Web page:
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‘Society and the world need bridge–builders’

Bishop Paul Colton at St Patrick’s Day Civic Service in Cork

Preaching at the annual Civic Service in St Fin Barre’s Cathedral, Cork, to mark St Patrick’s Day, the Bishop of Cork, Cloyne and Ross, Dr Paul Colton, said that ‘more than ever our society and world needs bridge–builders.’ Speaking in the presence of the Lord Mayor of Cork, Cllr Mick Finn, and the Deputy Mayor of Cork County, Cllr Derry Canty, Councillors, Micheál Martin TD, Leader of the Opposition, members of the Oireachtas, representatives of the Defence Forces, An Garda Síochána, NGOs, community groups, as well as of the civic and business life of Cork, the Bishop set his remarks against the backdrop of the atrocity committed against Muslims at prayer in mosques in New Zealand, as well as in the context of the continuing disharmony arising from Brexit, and the recollection of some of the wounds of our history in this period of centenary commemorations.

He said: ‘More than ever our society and world needs bridge–builders. The ghastly and horrendous atrocity at the mosques in New Zealand – and it is important, I believe, not to talk simply about the horror in New Zealand, but to remember specifically that our Muslim brothers and sisters of faith, were targeted – all of this exemplifies how challenging the tasks of education, nurturing understanding, dialogue, demythologising are, if we are to tackle some of the world’s biggest problems – often ideological, and often infused with misplaced and hijacked religious outlook and zeal: extremism.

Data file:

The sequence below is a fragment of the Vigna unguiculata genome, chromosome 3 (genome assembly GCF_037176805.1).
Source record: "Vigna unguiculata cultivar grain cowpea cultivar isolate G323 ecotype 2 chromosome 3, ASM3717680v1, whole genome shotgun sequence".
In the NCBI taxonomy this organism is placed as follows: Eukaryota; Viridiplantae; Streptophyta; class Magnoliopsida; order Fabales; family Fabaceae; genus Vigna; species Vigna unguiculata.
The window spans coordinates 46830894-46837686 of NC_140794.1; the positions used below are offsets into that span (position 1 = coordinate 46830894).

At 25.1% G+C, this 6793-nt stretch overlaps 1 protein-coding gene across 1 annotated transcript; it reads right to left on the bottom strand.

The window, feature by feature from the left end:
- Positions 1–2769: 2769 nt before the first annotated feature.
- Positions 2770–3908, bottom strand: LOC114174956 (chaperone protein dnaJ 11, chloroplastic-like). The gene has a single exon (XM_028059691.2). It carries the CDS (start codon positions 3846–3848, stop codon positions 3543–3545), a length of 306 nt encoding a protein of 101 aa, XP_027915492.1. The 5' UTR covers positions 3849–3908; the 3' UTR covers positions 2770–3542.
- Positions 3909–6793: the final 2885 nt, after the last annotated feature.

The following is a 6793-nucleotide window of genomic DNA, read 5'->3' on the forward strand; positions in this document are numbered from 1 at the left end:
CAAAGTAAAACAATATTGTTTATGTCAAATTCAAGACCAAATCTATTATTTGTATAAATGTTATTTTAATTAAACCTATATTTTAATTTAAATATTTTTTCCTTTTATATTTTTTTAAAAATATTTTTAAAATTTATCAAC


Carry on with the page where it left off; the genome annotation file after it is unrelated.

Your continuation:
‘The wake of Brexit, whatever that will be (for now we truly know that the phrase ‘Brexit means Brexit’ is one of the most vacuous of the 21st Century … ), whatever the fallout will be, our bridge–building skills in politics, economics, commerce and at many other levels will be called upon. The centenary commemorations of the present period in Ireland also highlight, for many, old wounds. One hundred years is not that long ago. …

‘As much as ever before, perhaps more than ever, we are called to be bridge–builders, bridging the gaps in the human diversity and differences that, rather than dividing us, should enrich us, nourish us, and make us a better humanity. Bridge–building is a civic obligation. It is also the calling of all Christians.’

The full text of Bishop Colton’s sermon is available here.